Is there more to the story for Daddy’s Little Girl?
Dear Annie: I need your advice. In my social life and at my places of employment, I used to tell people that the man who raised me with my mom was not my biological father. At work, customers and co-workers would say unkind things to me about that. Then, a few weeks later, I would get let go for no logical reason, or it would turn into a hostile work environment and I would be forced to quit. The final straw came when I was leaving church and the clergyperson shook my hand goodbye and at the same time pushed me out the door. I had a DNA test done, and it turns out that my dad is my biological father.
I don’t feel I owe people an explanation, and even if I did, they would probably not believe me anyway. How do I handle these horrible people? — Really Dad’s Little Girl
Dear Really Dad’s Little Girl: I’m thinking there must be more to the story than you’ve included in your letter, because their behavior sounds bizarre. Your biology is none of their business. If you were terminated because of your parentage, you should have legal recourse. Contact an attorney.
Dear Annie: My wife and I are in our late 20s and have been married since we were 18. We have two wonderful children. The problem I’m having is dealing with my wife’s mother.
We recently moved to a new city so my wife could be closer to her side of the family, which was fine with me because she never really had much of a relationship with her mother growing up. We have now lived in this city for three years, and in that time, my wife’s mother has never made an attempt to re-establish any type of relationship with my wife — or our children, for that matter.
Every time there is a family function going on, my mother-in-law does everything in her power to keep my wife from finding out about it so that our family is excluded. And whenever we host family functions, my wife’s mother always has an excuse for why she won’t be able to attend.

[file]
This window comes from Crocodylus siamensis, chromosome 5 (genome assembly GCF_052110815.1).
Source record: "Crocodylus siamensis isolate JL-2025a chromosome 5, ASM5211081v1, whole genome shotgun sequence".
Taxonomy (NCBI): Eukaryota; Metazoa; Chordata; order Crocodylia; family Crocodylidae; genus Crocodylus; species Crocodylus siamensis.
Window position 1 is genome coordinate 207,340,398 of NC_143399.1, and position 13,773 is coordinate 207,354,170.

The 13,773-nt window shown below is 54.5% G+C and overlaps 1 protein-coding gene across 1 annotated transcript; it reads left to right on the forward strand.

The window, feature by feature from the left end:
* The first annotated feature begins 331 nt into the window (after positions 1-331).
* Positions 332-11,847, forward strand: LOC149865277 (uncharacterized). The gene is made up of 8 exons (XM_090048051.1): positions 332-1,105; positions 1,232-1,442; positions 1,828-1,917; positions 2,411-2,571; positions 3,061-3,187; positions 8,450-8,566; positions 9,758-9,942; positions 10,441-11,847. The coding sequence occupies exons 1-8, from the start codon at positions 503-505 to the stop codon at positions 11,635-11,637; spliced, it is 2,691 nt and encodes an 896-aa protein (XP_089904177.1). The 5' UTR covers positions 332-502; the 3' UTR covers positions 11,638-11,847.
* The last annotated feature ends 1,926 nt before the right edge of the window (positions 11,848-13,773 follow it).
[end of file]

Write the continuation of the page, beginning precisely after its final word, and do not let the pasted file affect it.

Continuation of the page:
In addition, my wife and I have not had one night to ourselves since we were in high school. We even took our firstborn on our honeymoon because we couldn’t get a baby sitter. I think that is where grandparents and other family members should be involved. It’s hard on my wife. We have two very well-behaved kids, and it’s killing my wife that her mother won’t watch our kids.
I know that my wife wants to create a relationship with her mom that she never had, just as she wants our children to have a grandmother in their lives. I am so sick and tired of watching my wife reach out to her mom. Am I wrong for wanting to protect my wife from certain heartbreak? Or should I let this go and let my wife handle her mother? Any advice would be greatly appreciated. — Protective Husband
Dear Protective Husband: Your mother-in-law sounds like a real piece of work, but there isn’t much you can do about changing her attitude or behavior. You can and should continue giving your wife support and encouragement, but ultimately her relationship with her mother is between the two of them and not you. As for getting away together alone for a night or weekend, what about other members of her side of the family? If no one will help, then maybe you could consider moving closer to your side of the family.
Dear Annie is written by Annie Lane, a young, married mother of two. Send questions for Annie Lane to email@example.com.